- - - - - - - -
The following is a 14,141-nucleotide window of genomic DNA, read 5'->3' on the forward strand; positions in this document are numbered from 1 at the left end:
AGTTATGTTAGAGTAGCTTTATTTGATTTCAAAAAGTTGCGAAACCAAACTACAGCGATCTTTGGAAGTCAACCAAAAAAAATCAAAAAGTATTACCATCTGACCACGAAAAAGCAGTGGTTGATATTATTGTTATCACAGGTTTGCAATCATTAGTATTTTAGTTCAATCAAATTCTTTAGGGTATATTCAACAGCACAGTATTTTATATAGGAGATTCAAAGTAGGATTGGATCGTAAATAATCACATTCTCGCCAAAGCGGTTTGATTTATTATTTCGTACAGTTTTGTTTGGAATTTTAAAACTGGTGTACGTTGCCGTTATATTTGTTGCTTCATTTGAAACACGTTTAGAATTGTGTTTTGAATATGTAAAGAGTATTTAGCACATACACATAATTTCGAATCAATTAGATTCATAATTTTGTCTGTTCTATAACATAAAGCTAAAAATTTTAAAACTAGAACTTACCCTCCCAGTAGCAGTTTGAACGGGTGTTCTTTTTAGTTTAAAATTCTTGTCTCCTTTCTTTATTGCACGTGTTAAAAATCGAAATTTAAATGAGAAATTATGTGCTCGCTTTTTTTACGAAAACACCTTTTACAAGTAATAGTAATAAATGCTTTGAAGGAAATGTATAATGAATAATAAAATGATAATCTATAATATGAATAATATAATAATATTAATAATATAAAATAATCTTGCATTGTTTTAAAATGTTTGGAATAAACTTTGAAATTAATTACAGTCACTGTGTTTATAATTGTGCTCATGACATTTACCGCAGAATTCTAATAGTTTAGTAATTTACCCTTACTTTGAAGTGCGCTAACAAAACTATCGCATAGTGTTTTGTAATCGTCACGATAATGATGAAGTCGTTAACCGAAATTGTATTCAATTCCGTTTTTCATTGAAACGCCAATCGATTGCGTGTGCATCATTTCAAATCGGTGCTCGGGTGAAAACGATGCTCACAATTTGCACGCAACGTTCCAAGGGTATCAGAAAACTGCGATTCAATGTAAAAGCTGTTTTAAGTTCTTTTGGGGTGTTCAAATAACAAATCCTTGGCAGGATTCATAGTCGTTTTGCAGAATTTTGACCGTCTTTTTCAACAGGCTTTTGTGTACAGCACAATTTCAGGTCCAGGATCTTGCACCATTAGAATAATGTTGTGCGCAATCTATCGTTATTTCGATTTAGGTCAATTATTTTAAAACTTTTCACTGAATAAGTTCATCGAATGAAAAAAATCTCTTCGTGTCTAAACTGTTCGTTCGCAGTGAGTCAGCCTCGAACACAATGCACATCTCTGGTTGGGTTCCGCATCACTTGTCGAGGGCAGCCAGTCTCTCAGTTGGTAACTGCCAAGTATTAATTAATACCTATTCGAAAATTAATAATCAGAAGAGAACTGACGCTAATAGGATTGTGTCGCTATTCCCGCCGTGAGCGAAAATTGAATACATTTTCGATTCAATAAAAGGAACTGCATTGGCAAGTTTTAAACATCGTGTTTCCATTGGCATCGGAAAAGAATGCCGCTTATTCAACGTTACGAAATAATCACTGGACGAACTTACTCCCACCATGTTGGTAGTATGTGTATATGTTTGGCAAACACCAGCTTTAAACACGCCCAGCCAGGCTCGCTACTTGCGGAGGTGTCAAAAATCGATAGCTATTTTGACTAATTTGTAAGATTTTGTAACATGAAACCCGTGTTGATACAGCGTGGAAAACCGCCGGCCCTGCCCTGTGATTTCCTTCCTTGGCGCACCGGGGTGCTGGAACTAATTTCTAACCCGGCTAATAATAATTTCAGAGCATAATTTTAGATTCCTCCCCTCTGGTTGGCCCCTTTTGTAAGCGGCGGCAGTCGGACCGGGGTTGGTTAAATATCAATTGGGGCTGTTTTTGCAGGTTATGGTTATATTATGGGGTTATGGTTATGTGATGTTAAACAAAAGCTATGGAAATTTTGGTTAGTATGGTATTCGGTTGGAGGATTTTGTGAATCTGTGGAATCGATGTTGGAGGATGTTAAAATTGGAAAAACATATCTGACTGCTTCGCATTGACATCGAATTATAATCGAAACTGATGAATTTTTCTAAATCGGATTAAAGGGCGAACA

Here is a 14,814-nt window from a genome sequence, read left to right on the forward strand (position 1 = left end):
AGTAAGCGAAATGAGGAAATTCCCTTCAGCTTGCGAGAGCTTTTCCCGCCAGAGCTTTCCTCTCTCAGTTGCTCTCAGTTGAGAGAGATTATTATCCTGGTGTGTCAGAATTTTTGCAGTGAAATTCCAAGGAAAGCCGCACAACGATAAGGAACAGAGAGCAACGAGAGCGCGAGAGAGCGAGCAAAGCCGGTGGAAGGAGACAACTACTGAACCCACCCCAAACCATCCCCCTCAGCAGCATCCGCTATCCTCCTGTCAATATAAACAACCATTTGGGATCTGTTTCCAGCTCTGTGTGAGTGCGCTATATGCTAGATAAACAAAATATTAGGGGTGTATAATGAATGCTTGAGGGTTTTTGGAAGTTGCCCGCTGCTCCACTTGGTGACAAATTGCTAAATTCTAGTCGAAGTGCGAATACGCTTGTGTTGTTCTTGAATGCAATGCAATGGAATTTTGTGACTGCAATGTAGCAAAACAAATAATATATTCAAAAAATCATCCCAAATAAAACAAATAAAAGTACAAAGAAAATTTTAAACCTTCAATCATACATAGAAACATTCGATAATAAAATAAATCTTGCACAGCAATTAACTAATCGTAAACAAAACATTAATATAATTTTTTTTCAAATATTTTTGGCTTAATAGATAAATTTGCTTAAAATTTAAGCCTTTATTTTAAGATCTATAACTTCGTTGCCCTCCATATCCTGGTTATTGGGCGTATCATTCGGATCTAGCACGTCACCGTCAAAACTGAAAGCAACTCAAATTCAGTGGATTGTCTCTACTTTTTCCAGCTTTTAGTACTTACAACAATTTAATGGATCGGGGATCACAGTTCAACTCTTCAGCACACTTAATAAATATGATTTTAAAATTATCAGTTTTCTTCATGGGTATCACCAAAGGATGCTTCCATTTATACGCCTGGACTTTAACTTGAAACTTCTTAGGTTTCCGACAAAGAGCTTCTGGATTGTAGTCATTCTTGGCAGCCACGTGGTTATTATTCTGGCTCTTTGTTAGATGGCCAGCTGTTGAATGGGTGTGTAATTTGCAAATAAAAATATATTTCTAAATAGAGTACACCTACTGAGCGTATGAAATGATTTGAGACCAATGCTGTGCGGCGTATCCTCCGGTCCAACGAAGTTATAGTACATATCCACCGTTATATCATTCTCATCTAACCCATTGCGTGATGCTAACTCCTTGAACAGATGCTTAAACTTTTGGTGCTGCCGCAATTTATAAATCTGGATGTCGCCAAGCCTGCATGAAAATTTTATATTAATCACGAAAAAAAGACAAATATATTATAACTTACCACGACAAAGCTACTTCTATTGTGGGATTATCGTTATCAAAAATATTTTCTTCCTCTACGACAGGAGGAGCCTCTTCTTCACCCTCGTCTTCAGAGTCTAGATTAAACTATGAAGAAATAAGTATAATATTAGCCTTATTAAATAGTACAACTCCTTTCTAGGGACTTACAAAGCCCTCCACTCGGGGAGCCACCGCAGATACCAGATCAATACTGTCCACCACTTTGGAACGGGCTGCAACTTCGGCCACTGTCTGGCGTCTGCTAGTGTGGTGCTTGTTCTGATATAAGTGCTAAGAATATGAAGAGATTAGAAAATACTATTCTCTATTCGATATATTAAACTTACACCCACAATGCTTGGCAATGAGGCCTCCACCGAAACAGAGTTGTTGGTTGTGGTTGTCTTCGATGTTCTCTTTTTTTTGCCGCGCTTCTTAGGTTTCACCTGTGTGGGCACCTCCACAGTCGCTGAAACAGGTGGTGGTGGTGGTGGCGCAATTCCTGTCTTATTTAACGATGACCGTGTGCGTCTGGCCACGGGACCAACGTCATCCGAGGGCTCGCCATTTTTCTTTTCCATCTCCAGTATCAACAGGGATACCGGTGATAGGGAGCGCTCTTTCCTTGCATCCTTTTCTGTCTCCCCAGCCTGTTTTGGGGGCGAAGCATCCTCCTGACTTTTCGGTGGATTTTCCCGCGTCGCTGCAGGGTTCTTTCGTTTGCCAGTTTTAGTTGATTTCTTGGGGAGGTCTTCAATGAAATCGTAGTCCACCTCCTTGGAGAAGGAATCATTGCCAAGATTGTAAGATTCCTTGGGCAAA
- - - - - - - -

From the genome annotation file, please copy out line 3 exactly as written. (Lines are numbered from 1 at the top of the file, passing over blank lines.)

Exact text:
Here is a 14,814-nt window from a genome sequence, read left to right on the forward strand (position 1 = left end):